5. And overarchingly, create a strong, trusting relationship between the government and private enterprise sectors that works closely together in the process. Without the government’s promise to ease regulation and taxation of small, developing business, this kind of innovation is hopeless.
So, with these points in mind, how do they relate to Russia and Skolkovo?
Well, let me begin with good news. Numbers three, four and five are all pretty well handled in Skolkovo.
The bad news is that numbers one and two above are both badly out of whack in Skolkovo.
Instead of dovetailing with the already humming Moscow State University and Novosibirsk State University (Hello? Looking for some of the finest mathematical minds in the world? Hello Novo?), among many others, the powers that be for Skolkovo decided to build a gleaming, new university from the dirt up right outside Moscow. How do you suppose Russia’s other centers of learning felt about this? They didn’t like it one bit, that’s how.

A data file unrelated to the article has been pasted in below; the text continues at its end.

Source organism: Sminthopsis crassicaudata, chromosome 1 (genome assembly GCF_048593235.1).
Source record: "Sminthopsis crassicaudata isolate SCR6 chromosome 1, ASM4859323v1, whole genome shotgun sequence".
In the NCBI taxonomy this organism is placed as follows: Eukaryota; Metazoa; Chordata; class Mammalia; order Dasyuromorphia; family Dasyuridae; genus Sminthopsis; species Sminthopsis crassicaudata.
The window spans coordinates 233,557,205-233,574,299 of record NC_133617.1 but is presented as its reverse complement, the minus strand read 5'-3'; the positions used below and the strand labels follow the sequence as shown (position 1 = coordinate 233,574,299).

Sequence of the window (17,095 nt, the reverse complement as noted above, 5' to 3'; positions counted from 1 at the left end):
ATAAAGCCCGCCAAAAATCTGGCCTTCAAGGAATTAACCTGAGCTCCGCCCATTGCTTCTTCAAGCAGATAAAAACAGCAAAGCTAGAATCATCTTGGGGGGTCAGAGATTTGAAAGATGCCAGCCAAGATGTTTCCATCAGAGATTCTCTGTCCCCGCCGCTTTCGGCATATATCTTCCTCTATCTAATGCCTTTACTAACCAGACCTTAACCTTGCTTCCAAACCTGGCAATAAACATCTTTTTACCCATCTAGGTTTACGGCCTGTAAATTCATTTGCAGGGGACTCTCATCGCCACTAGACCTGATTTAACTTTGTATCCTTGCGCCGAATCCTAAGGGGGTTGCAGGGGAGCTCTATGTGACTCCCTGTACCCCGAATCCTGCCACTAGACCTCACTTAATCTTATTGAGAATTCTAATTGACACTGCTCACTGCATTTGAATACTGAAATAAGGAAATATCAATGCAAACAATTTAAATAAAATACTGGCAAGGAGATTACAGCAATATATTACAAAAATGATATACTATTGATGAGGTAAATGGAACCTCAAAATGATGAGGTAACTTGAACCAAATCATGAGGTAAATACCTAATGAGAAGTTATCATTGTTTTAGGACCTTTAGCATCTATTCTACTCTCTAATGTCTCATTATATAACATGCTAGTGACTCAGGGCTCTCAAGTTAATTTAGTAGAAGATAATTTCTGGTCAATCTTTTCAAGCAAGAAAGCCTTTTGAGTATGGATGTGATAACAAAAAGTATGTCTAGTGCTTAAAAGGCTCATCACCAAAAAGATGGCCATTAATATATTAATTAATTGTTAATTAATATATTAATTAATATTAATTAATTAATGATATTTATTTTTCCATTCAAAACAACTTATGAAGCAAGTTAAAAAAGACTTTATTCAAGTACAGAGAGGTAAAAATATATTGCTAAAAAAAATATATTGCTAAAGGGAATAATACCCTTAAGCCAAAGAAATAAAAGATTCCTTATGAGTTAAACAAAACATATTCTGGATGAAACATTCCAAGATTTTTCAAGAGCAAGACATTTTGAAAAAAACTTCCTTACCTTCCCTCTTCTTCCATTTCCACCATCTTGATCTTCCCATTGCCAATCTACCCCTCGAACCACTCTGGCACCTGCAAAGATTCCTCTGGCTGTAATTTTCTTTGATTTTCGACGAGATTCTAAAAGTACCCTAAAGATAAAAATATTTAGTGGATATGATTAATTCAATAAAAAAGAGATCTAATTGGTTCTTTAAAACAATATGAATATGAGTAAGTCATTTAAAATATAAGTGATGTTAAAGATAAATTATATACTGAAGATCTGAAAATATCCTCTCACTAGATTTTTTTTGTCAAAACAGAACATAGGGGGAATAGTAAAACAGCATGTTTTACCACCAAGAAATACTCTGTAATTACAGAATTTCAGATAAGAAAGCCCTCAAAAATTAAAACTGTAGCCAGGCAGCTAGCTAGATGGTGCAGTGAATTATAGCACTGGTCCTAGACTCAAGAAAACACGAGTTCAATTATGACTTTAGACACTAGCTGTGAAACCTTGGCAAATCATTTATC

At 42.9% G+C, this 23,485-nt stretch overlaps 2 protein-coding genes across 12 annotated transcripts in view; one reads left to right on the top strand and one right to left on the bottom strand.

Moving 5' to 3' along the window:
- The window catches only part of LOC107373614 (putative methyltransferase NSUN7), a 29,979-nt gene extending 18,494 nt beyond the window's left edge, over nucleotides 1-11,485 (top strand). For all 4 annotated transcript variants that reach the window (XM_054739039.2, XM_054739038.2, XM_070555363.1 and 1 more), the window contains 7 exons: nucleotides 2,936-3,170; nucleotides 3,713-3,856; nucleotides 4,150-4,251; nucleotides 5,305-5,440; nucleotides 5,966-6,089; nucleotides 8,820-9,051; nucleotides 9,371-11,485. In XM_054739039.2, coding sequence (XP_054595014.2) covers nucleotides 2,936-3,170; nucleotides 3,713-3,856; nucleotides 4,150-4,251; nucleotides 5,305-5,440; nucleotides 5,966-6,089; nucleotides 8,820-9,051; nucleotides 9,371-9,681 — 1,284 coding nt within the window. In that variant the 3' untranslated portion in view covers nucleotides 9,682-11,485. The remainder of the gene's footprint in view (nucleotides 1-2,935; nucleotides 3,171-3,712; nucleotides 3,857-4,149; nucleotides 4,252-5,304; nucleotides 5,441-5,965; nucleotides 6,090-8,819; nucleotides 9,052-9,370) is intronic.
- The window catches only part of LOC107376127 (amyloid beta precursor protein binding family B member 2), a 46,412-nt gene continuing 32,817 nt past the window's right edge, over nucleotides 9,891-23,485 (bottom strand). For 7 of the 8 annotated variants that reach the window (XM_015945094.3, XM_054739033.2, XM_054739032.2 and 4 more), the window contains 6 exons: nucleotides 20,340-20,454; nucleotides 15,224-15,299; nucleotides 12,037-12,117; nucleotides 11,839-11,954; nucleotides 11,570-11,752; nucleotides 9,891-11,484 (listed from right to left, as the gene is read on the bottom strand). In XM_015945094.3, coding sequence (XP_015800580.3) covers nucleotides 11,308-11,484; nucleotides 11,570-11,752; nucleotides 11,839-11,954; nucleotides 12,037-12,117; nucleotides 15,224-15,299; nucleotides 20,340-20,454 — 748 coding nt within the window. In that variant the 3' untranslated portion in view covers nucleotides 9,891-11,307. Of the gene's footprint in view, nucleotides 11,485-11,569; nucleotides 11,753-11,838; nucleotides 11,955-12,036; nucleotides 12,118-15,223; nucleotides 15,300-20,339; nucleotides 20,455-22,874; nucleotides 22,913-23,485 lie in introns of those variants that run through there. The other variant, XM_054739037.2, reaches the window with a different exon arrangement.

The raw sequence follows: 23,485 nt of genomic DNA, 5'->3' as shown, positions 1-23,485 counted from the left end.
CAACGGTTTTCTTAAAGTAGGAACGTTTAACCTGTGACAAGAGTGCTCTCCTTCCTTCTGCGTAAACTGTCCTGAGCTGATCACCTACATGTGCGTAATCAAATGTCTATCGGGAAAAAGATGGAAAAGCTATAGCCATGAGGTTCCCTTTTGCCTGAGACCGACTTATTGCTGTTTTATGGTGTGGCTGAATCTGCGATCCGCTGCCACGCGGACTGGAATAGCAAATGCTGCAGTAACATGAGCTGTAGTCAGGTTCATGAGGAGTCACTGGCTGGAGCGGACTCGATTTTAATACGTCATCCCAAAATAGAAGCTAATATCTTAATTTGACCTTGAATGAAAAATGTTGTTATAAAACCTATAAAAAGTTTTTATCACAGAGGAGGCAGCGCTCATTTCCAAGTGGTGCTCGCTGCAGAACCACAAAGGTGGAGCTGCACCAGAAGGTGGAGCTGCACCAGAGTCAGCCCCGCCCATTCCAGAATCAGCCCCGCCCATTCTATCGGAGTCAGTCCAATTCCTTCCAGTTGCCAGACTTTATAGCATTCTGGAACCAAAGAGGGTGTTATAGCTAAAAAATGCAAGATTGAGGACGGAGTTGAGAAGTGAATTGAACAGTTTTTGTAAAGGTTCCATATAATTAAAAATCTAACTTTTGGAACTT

More significantly, Russia missed the opportunity to connect the dots between their unbelievably innovative RAS (Russian Academy of Sciences) and this momentous commitment to innovation. With no less than 18 Nobel Prize winners (Stanford only has 21 after a big advantage over the last five decades), the RAS was the natural place to connect all that Russkie brainpower and decades of research with the Russian’ secret cities (Sarov, Dubna, Zheleznogorsk, Seversk, etc.) to create a neural network that would put Stanford and Silicon Valley to shame.